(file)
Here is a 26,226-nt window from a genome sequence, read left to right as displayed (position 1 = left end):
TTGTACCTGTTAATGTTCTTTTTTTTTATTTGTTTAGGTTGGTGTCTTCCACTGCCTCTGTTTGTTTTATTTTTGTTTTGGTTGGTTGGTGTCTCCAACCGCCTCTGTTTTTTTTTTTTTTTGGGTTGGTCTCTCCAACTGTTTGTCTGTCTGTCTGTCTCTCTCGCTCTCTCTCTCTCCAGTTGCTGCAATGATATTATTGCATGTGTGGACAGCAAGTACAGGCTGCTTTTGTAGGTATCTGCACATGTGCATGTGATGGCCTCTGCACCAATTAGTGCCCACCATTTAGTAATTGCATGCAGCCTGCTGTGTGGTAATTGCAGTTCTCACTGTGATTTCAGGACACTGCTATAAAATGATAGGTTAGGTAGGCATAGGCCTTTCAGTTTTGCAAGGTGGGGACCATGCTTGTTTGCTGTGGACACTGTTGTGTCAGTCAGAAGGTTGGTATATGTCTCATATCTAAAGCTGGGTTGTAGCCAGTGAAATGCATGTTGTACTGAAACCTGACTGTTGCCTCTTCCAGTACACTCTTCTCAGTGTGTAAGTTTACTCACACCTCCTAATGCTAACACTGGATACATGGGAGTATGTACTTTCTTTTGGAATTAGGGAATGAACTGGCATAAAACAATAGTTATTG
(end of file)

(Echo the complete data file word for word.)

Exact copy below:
Here is a 26,226-nt window from a genome sequence, read left to right as displayed (position 1 = left end):
TTGTACCTGTTAATGTTCTTTTTTTTTATTTGTTTAGGTTGGTGTCTTCCACTGCCTCTGTTTGTTTTATTTTTGTTTTGGTTGGTTGGTGTCTCCAACCGCCTCTGTTTTTTTTTTTTTTTGGGTTGGTCTCTCCAACTGTTTGTCTGTCTGTCTGTCTCTCTCGCTCTCTCTCTCTCCAGTTGCTGCAATGATATTATTGCATGTGTGGACAGCAAGTACAGGCTGCTTTTGTAGGTATCTGCACATGTGCATGTGATGGCCTCTGCACCAATTAGTGCCCACCATTTAGTAATTGCATGCAGCCTGCTGTGTGGTAATTGCAGTTCTCACTGTGATTTCAGGACACTGCTATAAAATGATAGGTTAGGTAGGCATAGGCCTTTCAGTTTTGCAAGGTGGGGACCATGCTTGTTTGCTGTGGACACTGTTGTGTCAGTCAGAAGGTTGGTATATGTCTCATATCTAAAGCTGGGTTGTAGCCAGTGAAATGCATGTTGTACTGAAACCTGACTGTTGCCTCTTCCAGTACACTCTTCTCAGTGTGTAAGTTTACTCACACCTCCTAATGCTAACACTGGATACATGGGAGTATGTACTTTCTTTTGGAATTAGGGAATGAACTGGCATAAAACAATAGTTATTG